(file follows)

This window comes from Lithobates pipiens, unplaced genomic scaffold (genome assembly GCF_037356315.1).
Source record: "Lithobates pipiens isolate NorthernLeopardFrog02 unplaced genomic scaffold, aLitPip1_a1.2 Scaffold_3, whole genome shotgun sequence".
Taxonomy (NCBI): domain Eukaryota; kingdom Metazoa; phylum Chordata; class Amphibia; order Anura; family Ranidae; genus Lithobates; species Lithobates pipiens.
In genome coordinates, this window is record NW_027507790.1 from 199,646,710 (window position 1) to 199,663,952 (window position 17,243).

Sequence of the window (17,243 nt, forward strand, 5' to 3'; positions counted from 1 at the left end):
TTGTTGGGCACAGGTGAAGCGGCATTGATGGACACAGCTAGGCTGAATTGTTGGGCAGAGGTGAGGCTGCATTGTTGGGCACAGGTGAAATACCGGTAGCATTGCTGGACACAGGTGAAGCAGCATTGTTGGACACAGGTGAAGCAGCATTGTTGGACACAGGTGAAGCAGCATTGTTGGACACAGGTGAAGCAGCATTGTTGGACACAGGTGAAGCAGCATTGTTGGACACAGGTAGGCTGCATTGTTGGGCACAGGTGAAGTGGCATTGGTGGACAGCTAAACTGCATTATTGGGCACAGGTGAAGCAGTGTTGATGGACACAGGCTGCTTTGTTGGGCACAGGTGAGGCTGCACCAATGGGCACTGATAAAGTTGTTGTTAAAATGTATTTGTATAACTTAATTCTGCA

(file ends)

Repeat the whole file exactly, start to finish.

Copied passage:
This window comes from Lithobates pipiens, unplaced genomic scaffold (genome assembly GCF_037356315.1).
Source record: "Lithobates pipiens isolate NorthernLeopardFrog02 unplaced genomic scaffold, aLitPip1_a1.2 Scaffold_3, whole genome shotgun sequence".
Taxonomy (NCBI): domain Eukaryota; kingdom Metazoa; phylum Chordata; class Amphibia; order Anura; family Ranidae; genus Lithobates; species Lithobates pipiens.
In genome coordinates, this window is record NW_027507790.1 from 199,646,710 (window position 1) to 199,663,952 (window position 17,243).

Sequence of the window (17,243 nt, forward strand, 5' to 3'; positions counted from 1 at the left end):
TTGTTGGGCACAGGTGAAGCGGCATTGATGGACACAGCTAGGCTGAATTGTTGGGCAGAGGTGAGGCTGCATTGTTGGGCACAGGTGAAATACCGGTAGCATTGCTGGACACAGGTGAAGCAGCATTGTTGGACACAGGTGAAGCAGCATTGTTGGACACAGGTGAAGCAGCATTGTTGGACACAGGTGAAGCAGCATTGTTGGACACAGGTGAAGCAGCATTGTTGGACACAGGTAGGCTGCATTGTTGGGCACAGGTGAAGTGGCATTGGTGGACAGCTAAACTGCATTATTGGGCACAGGTGAAGCAGTGTTGATGGACACAGGCTGCTTTGTTGGGCACAGGTGAGGCTGCACCAATGGGCACTGATAAAGTTGTTGTTAAAATGTATTTGTATAACTTAATTCTGCA